JOURNALIST: Prime Minister obviously nothing is settled until after the review but can you confirm that the government's disposition is that JobSeeker can’t return to $40 a day in September?
PRIME MINISTER: I can confirm that the economic statement will be handed down at the back end of July and that is where we will consider a series of matters that relate to the next step in the government's programme of support to get people back into work and to give them the support they need to get through the crisis.
JOURNALIST: On JobSeeker, are you going to extend further the obligations that people have?
PRIME MINISTER: Again, we will be coming back to all of these issues as part of the considerations that are currently underway.
JOURNALIST: Prime Minister for the last two months we have seen the worst falls in the unemployment figures on a monthly basis since the records began back in in 1978 but as of right now though, how many people would be out of work without JobKeeper payments?
PRIME MINISTER: Treasurer? I mean, there are over 3 million people on JobKeeper.
TREASURER: Yeah, there’s over 3 million people currently getting the jobKeeper payment. But what we do know is that some people are not, are working significantly reduced hours or no hours at all but are maintaining that formal connection between their employer and employee. Now some of that is as a result of the restrictions that are in place, particularly the international borders and the airlines and the like. So it’s hard to quantify that at present. What we do know is it is playing a very important role.
JOURNALIST: Prime Minister just on that, the underemployment rate, i.e. People who want to work more hours but can’t at the moment, is 13 per cent. As you look forward, how are you going to weigh up trying to get people more hours versus people, getting unemployed people back into jobs?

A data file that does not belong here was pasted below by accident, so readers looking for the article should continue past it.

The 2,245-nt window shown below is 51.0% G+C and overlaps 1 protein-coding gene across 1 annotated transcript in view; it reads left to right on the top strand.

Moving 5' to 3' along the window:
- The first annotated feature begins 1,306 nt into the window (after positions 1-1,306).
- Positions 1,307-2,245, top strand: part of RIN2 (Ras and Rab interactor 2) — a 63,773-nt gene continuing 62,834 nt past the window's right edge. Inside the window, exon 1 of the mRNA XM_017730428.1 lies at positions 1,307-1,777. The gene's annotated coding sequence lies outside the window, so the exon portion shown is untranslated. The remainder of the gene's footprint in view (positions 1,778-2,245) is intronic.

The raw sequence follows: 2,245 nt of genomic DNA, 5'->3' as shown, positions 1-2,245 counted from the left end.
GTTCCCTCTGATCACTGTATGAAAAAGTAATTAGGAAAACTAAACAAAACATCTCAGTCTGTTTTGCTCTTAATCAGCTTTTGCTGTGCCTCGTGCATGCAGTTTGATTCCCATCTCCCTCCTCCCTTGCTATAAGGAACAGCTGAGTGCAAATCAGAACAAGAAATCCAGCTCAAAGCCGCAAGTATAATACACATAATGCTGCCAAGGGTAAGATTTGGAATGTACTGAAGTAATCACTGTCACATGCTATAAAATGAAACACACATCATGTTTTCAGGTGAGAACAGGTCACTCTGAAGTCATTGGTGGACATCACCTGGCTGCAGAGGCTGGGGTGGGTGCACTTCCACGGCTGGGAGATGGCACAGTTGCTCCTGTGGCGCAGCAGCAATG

PRIME MINISTER: This is a very, very important question, John. I mentioned before the importance of the industrial relations arrangements that sit around JobKeeper. Now, businesses are going to have some difficult decisions. And they are going to need flexibility. And that means ensuring that more people can stay in jobs and if we have rigid systems then that could see people needlessly losing their jobs. We are not in usual times. We are not in usual economic circumstances. And I don’t just mean that because of the recession that we are now in. But it is the nature of the recession we are now in. The nature of the recession we are now in is because of a global health pandemic and a series of artificial restrictions that have been placed on the economy that effectively put a glass ceiling on the economy. And as a result, we need to have arrangements, both in the income supports that the government provides but also the arrangements that are available in workplaces that can maximise the number of people that we can keep in real jobs going forward. Real jobs going forward. Where people are actually able to do work and generate income for the businesses by the work they do. And that is very important. And so, you know, John, that is effectively the issue that not only the government needs to wrestle with but employers and unions and employees need to wrestle with and there needs to be more coming together to ensure we can have arrangements that mean more people can stay in their jobs, not just because of JobKeeper, but because there is an actual job and because there is the flexibility to enable people to remain in work. I don't want to see people needlessly lose work as a result of those arrangements and that is why I am asking, and the Minister for Industrial Relations, the Attorney, is also asking and working to try to get the right set of arrangements that can keep more people in jobs. And look, those arrangements, it is hard to say how long they would need to extend for because of the nature of the COVID crisis we find ourselves in, but are going to have to keep doing things that we are not used to doing in the national interest and in the interest of these 838,000 Australians, and I fear more, who will be added to those numbers in the months ahead.